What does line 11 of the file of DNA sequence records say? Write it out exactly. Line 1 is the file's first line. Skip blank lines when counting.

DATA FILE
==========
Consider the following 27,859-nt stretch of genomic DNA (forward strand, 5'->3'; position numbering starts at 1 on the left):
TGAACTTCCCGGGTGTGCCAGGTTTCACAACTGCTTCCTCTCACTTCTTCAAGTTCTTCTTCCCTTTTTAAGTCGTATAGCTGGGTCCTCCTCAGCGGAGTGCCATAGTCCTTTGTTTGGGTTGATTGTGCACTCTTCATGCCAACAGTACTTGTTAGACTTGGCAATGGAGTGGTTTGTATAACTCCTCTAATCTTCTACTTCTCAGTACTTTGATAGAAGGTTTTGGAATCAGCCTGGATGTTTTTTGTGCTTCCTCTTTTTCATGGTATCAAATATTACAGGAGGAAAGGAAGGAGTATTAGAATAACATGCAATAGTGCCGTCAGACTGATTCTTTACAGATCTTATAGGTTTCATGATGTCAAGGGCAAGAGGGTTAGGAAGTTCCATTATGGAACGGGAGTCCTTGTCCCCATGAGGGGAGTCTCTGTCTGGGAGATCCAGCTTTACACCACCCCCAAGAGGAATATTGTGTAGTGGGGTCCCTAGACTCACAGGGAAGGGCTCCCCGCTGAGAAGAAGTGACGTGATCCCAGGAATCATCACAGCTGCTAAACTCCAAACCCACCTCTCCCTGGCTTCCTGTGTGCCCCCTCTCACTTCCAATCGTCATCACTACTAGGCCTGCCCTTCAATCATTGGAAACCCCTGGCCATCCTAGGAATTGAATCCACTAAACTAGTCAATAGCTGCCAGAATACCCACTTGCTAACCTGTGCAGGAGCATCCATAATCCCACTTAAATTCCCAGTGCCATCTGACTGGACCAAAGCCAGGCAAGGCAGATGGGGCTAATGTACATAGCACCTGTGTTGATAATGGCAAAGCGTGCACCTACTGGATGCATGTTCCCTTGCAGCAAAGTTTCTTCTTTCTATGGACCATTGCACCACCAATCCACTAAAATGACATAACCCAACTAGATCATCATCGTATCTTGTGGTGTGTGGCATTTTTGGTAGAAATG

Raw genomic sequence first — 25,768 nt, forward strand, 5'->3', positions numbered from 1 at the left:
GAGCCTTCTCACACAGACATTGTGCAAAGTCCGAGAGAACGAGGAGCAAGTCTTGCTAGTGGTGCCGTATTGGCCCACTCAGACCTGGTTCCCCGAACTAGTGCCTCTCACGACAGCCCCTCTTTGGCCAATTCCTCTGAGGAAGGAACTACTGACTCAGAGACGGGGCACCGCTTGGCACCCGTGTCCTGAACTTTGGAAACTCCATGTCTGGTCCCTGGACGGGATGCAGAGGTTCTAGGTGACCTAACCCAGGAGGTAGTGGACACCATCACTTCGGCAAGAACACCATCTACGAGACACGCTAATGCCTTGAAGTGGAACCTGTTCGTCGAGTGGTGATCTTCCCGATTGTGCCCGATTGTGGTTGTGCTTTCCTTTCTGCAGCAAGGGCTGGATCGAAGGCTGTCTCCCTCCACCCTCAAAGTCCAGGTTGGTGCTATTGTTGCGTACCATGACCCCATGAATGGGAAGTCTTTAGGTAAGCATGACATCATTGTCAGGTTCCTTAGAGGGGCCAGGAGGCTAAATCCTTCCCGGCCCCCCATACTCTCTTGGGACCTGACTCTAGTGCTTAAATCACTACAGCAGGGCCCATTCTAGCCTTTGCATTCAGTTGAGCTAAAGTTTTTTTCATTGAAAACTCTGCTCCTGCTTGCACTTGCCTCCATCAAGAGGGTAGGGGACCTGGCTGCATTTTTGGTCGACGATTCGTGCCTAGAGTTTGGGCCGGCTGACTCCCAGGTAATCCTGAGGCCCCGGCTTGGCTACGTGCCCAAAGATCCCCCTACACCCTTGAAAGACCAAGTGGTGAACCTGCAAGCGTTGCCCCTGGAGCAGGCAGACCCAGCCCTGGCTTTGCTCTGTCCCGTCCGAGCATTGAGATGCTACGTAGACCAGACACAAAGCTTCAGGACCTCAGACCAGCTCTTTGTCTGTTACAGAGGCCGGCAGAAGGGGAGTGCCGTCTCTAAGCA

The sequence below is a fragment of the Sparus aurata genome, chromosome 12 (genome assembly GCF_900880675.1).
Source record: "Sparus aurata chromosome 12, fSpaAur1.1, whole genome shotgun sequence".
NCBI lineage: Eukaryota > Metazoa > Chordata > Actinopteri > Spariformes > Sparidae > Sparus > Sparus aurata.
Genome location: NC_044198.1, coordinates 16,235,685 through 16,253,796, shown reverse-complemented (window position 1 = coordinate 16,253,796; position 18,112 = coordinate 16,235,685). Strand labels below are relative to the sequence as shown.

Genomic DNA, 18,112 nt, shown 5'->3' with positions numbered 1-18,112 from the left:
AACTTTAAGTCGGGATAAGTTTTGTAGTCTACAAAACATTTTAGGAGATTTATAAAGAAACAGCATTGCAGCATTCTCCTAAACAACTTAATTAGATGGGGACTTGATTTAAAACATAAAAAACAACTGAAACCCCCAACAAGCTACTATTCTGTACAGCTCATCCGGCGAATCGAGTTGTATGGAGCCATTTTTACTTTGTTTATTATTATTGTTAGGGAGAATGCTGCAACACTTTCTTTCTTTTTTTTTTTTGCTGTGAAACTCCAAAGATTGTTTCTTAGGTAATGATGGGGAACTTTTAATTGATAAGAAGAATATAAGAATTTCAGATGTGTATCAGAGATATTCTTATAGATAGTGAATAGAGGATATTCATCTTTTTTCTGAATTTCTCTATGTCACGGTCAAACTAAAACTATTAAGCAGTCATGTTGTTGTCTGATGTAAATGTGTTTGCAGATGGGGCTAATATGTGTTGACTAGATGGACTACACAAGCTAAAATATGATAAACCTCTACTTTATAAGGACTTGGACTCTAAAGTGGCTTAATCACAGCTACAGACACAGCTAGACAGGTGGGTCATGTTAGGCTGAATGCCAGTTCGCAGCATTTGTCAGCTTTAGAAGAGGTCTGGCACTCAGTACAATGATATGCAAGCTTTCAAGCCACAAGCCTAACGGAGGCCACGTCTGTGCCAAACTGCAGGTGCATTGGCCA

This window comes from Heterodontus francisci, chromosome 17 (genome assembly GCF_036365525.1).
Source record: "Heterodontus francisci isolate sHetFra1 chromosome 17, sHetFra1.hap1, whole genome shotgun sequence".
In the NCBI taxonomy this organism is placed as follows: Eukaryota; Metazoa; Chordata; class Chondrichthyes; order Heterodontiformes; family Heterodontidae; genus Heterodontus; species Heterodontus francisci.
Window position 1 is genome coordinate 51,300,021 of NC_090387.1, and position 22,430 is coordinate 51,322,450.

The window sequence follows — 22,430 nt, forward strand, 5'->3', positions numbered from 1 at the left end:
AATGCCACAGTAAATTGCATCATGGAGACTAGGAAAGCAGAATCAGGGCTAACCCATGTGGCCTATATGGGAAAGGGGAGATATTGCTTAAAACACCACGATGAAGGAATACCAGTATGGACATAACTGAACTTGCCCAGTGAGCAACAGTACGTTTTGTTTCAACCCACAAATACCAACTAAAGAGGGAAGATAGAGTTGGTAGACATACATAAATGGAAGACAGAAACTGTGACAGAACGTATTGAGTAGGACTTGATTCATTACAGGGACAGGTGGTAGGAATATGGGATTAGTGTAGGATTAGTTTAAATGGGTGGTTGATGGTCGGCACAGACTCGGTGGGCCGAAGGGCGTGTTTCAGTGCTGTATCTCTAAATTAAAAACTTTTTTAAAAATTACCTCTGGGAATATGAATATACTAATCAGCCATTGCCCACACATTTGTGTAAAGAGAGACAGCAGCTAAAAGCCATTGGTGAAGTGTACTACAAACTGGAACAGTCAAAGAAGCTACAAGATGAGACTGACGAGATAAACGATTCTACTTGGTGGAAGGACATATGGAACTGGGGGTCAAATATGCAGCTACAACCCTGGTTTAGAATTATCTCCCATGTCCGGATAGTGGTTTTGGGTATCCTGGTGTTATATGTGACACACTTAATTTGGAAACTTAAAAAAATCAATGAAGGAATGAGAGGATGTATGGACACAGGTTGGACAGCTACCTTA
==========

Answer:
This window comes from Heterodontus francisci, chromosome 17 (genome assembly GCF_036365525.1).